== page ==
The good thing about the simple pluperfet, pretérito mais-que-perfeito, and the normal pluperfect, mais-que-perfeito composto from the learner's point of view is that they mean the same.
The simple pluperfect is hardly ever used in informal speech. Some people may even not feel confident in using it. And the normal pluperfect can be used even in formal language. The simple pluperfect is most common in literature.
Perhaps the most common use of the mais-que-perfeito simples in common speech is in three idiomatic expressions, where in fact it is not used as mais-que-perfeito at all: pudera, quem me dera, and tomara (eu), tomaras tu, tomáramos nós, etc. Credit to Artefacto who thought about it first.
Pudera is an interjection meaning it couldn’t be otherwise! What else would you expect?!
“O Pedro foi despedido.” ─ “Pudera! O patrão apanhou-o a roubar dinheiro da caixa.” (“Pedro was sacked.” – “Pudera! The boss caught him stealing from the till.”)
Quem me dera means I wish, I’d love (something that’s not going to happen):
Quem me dera ter um cão! Mas vivo num apartamento pequeno e teria que o deixar sozinho o dia todo. (I’d love to have a dog! But I live in a small flat, and would have to leave it alone all day.)
Quem me dera ser um pássaro! (I wish I were a bird!)
Lastly, tomara is an interjection meaning I hope, I wish, I’d love, I'll be happy if:
Vamos fazer um picnic amanhã. Tomara que não chova. (We're going to have a picnic tomorrow. I hope it won't rain.)
"O teu ex-namorado disse que iria chegar tarde." ─ "Tomara eu que ele não viesse de todo." (Your ex-boyfriend said he would be late." "I'd be happy if he didn't turn up at all.")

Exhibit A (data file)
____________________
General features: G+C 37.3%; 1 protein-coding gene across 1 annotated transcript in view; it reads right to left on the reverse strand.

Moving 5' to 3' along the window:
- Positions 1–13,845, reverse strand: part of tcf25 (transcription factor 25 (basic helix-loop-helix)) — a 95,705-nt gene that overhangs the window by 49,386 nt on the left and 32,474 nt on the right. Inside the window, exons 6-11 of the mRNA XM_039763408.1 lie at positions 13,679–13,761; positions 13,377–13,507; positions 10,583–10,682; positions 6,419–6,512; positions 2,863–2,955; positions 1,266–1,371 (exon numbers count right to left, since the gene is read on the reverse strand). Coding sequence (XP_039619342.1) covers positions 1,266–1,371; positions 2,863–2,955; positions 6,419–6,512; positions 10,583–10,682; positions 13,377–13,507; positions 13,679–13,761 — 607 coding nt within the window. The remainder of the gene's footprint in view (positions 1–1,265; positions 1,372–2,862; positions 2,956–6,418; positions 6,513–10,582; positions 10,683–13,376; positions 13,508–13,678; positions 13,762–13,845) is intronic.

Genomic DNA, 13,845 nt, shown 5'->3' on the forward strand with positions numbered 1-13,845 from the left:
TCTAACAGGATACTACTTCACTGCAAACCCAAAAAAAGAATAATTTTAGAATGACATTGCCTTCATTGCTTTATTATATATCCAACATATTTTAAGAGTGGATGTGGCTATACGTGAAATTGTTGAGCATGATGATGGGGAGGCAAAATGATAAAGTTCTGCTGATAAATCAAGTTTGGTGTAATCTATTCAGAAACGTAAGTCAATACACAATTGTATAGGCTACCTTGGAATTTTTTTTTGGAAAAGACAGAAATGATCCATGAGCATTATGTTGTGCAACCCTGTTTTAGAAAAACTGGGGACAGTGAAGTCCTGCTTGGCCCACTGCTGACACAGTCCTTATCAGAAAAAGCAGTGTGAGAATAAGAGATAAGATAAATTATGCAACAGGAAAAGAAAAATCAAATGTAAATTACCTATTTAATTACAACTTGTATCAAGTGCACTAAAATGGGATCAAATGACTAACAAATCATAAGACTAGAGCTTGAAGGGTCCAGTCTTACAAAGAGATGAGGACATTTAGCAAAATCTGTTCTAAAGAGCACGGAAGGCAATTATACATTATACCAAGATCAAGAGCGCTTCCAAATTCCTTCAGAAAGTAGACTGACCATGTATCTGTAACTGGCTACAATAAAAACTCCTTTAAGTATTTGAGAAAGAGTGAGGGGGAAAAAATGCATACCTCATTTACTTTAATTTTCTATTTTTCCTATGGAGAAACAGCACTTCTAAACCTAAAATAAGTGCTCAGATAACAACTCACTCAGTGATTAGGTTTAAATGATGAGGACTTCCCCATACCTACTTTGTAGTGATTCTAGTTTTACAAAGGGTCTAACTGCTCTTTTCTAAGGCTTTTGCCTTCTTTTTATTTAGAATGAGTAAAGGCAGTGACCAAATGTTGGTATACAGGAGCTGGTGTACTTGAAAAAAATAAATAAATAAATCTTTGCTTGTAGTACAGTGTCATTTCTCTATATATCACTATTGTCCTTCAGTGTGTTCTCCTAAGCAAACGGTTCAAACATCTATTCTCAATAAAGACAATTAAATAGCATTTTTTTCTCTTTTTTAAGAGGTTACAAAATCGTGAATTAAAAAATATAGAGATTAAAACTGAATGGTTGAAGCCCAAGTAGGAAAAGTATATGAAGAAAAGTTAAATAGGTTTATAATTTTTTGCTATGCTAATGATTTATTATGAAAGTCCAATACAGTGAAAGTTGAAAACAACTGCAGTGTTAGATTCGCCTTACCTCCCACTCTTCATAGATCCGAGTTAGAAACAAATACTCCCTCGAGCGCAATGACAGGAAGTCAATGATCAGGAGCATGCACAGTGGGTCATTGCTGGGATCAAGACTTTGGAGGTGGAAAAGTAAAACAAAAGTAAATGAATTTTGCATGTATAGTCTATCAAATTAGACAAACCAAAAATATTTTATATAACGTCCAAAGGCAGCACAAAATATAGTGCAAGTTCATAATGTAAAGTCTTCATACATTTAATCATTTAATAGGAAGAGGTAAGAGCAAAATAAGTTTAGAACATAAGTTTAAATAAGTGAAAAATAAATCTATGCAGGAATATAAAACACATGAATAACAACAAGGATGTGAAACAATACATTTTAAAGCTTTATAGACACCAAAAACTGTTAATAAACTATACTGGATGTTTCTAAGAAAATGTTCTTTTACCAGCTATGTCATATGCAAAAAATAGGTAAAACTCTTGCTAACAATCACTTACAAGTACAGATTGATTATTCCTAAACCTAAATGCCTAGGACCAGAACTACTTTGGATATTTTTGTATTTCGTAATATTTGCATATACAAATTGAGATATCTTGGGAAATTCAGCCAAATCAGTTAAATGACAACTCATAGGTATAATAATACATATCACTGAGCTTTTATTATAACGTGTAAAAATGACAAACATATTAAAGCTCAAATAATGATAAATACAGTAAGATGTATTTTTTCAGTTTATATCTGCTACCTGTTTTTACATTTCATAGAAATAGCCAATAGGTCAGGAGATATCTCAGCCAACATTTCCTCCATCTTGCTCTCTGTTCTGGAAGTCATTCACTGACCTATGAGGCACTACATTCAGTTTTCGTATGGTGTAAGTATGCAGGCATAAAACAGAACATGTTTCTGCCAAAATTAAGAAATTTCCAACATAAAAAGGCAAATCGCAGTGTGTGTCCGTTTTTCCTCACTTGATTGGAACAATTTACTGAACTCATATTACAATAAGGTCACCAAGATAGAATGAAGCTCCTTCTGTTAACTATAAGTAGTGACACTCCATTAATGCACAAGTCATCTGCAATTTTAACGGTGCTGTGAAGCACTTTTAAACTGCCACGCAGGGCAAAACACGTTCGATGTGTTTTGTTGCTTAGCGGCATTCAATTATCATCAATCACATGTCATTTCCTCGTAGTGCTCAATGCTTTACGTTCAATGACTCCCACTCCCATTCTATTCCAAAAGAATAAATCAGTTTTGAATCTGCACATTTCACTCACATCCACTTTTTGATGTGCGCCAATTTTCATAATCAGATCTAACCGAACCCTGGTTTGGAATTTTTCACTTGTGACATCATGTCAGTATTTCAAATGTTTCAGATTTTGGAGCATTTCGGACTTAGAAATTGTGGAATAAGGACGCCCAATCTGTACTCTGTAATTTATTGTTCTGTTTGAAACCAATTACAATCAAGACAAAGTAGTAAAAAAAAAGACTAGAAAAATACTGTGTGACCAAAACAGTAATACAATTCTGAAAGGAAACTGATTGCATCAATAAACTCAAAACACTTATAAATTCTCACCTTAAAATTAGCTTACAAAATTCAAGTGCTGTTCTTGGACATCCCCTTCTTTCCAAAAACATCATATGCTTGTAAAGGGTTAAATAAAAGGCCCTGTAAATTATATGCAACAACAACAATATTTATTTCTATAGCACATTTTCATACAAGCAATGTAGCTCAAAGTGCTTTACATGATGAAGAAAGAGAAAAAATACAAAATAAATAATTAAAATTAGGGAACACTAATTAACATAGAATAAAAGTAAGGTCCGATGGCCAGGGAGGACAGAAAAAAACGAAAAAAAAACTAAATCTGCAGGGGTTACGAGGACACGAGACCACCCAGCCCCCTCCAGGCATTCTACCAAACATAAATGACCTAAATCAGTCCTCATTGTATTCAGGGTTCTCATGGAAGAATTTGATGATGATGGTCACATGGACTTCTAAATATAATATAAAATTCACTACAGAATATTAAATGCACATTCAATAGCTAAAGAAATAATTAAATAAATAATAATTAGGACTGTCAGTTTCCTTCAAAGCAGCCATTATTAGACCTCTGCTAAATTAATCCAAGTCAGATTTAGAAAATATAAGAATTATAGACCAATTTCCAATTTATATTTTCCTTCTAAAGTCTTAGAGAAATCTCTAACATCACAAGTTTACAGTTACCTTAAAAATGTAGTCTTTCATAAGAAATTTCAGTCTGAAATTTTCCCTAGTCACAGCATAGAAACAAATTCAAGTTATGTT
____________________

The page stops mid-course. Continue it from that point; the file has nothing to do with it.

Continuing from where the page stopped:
Now, why do people use the compound pusperfect rather than the simple one. I don't know that, but iIn fact the compound pluperfect is easier. You only have to know the past participle of the main verb (the one you want to conjugate), and you have to know it anyway for other things, and the verb ter. You can also use the verb haver instead of ter as auxiliary: ela havia cozinhado, tu havias feito. It is fairly rare though.
There is also a little issue with the simple pluperfect: in the third person plural it is the same as the simple past, pretérito perfeito, which could possibly be confusing. Compare:
Eles encontraram-me ontem, e contaram-me que te tinham encontrado no dia anterior.
Eles encontraram-me ontem, e contaram-me que te encontraram no dia anterior.
The two sentences mean the same, but in the sencond you have the same word, encontraram, to convey different tenses for the same person. It does not lead to confusion in this case, but it migh be ambiguous in others.